The campaign to keep MMP (mixed Member Proportional) electoral system got underway in Hamilton on 1 December when members of the national campaign for MMP came to town.
For political scientists Ana Gilling and Sandra Grey, MMP is the fairest and most representative electoral system. Other speakers, Jeanette Fitzsimmons, Sue Moroney and Hineraumoa Te Apatu, reminded us that MMP is good for women and good for diversity.
Since changing to MMP the New Zealand parliament is much more representative of our diverse community than it was previously. In 1993, women were only 21% of New Zealand's parliament. In 2010, women are 33.6% of the MPs and there are six women cabinet ministers. Thanks largely to MMP, women have a greater opportunity to frame the issues and shape the agenda of parliament. And our parliaments are now much more representative of our ethnically diverse nation.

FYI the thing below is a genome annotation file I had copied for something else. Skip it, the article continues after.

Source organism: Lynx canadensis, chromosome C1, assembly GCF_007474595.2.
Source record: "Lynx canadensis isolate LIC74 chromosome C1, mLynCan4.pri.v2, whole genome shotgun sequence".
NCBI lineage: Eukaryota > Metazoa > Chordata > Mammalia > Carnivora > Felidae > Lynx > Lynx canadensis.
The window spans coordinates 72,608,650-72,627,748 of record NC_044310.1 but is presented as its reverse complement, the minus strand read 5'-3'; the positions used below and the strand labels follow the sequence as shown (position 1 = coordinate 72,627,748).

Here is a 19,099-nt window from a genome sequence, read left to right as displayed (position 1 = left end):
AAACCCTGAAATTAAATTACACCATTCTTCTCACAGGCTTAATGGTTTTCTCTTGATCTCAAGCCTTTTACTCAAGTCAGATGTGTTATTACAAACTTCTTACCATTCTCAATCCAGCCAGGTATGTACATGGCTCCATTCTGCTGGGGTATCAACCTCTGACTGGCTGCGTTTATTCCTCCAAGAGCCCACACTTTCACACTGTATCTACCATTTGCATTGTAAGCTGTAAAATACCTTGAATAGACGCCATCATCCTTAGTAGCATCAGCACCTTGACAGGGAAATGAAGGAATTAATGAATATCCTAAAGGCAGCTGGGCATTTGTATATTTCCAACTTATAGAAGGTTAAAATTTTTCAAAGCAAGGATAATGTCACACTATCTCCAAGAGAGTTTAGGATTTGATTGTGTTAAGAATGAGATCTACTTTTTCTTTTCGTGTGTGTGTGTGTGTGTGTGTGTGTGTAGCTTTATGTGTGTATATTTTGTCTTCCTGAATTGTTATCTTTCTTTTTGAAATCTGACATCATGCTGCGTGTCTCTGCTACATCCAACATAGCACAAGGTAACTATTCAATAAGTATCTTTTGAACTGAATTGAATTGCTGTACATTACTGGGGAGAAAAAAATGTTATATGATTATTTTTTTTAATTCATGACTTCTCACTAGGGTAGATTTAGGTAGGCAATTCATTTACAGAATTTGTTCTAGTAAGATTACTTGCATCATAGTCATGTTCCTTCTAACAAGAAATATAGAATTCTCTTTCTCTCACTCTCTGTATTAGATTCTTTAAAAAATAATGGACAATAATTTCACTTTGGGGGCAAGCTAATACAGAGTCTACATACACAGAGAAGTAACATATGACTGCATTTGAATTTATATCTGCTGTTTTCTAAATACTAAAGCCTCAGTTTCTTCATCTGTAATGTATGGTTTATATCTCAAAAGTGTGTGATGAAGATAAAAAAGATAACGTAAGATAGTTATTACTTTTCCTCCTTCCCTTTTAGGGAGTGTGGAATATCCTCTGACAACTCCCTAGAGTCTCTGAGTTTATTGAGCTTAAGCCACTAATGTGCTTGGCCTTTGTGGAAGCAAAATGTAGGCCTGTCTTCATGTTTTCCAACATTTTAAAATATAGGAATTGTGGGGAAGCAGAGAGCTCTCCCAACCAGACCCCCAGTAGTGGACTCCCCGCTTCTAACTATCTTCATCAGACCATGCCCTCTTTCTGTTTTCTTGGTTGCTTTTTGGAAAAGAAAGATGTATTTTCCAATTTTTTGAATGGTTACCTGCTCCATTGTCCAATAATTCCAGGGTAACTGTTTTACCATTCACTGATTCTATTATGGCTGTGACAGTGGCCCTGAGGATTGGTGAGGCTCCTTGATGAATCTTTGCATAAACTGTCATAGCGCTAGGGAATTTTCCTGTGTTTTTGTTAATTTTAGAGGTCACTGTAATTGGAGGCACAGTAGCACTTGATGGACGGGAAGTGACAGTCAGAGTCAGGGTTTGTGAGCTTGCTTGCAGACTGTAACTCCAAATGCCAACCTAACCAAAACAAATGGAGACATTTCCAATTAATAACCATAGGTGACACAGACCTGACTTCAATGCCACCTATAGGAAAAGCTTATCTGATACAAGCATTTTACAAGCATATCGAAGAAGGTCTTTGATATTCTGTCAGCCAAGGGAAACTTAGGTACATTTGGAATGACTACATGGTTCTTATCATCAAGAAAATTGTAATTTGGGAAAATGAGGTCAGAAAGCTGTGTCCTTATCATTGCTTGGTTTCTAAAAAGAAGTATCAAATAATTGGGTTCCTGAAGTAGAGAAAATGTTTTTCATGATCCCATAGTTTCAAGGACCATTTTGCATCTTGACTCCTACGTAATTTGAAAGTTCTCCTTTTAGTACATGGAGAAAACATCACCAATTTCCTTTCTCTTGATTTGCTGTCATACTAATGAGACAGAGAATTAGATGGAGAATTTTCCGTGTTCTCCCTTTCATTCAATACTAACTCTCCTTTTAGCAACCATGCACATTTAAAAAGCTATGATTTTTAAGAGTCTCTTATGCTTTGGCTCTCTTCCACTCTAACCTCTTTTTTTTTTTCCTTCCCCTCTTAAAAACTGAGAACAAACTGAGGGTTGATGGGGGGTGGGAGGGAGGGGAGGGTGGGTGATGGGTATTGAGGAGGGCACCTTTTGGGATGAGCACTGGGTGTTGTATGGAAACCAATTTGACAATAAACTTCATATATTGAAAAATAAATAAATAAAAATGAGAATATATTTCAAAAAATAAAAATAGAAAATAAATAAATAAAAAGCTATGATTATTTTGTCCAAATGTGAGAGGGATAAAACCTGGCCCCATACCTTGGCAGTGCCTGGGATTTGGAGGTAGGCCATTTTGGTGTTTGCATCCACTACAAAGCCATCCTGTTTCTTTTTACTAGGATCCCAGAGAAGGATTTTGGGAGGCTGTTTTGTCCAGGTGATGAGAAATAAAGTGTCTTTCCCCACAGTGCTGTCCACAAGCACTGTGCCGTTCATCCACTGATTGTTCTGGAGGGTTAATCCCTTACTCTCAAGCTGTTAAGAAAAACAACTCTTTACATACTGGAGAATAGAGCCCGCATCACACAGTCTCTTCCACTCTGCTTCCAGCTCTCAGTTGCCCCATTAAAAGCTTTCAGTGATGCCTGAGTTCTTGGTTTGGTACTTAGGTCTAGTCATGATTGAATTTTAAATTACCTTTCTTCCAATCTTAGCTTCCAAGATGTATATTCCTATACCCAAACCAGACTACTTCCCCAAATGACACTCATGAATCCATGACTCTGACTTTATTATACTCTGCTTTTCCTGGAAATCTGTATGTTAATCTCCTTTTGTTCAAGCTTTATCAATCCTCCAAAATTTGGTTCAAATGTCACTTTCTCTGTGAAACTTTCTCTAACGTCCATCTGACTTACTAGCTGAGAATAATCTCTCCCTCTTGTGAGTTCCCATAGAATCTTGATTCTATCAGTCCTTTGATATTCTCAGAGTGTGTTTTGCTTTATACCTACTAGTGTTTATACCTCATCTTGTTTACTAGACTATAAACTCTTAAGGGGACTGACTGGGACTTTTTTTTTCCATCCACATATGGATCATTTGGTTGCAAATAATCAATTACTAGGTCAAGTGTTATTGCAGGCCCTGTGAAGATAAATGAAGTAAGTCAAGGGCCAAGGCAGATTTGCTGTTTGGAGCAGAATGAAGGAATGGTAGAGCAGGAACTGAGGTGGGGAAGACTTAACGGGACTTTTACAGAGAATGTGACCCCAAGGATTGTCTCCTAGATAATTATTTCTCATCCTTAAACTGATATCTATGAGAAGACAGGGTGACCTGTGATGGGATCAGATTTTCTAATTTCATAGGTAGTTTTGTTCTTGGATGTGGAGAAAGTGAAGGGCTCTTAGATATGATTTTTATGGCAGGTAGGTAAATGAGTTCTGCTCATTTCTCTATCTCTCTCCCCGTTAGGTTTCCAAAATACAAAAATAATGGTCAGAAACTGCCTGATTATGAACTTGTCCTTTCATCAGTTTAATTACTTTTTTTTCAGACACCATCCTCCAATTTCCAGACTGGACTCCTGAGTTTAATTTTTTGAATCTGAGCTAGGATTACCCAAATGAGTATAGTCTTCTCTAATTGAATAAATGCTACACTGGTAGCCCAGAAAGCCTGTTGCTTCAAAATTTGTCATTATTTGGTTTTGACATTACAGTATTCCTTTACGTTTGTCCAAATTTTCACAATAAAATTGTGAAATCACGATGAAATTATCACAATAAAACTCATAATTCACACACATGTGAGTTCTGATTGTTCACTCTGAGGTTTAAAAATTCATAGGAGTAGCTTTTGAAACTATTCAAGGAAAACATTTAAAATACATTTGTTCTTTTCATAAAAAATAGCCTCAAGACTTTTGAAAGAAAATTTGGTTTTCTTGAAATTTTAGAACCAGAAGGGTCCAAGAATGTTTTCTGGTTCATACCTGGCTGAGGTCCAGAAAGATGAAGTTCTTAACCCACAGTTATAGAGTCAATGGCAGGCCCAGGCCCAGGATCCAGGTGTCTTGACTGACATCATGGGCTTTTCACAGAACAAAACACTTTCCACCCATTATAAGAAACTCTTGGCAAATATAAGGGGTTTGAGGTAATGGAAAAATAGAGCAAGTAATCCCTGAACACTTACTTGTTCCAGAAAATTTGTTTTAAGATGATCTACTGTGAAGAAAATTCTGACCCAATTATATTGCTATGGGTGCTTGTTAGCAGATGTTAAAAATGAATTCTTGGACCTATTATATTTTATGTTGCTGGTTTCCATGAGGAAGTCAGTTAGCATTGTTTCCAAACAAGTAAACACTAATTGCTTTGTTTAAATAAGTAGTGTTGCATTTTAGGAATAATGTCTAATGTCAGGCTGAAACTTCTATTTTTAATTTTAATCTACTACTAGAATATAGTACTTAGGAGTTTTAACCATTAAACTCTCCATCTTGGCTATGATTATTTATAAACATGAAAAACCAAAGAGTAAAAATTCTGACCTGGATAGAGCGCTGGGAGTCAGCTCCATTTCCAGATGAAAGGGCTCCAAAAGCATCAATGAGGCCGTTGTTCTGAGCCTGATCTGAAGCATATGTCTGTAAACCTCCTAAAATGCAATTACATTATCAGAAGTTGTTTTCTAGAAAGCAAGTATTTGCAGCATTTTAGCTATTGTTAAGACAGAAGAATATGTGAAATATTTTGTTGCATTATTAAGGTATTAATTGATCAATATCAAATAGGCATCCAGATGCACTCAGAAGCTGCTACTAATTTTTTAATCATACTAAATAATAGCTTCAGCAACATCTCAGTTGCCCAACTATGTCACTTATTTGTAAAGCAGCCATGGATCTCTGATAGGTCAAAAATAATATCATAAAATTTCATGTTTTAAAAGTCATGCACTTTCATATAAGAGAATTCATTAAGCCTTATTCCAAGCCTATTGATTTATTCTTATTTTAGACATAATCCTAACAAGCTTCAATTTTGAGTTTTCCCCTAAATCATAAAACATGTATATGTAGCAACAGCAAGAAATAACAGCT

Under FPP (First Past the Post) New Zealand saw governments elected with only minority support who governed with "unbridled power" unrestrained by other views. Those in safe seats were disenfranchised while those in marginal seats wielded undue influence in elections.
MMP makes your vote count. It tempers the extremes of a two party system and requires governments to negotiate with a range of perspectives. It is not always a tidy process but it more fairly reflects the community's diverse views.
Next year's referendum will decide whether to keep MMP or not. A vote to keep MMP will trigger a review which will give the opportunity for improvements to be debated.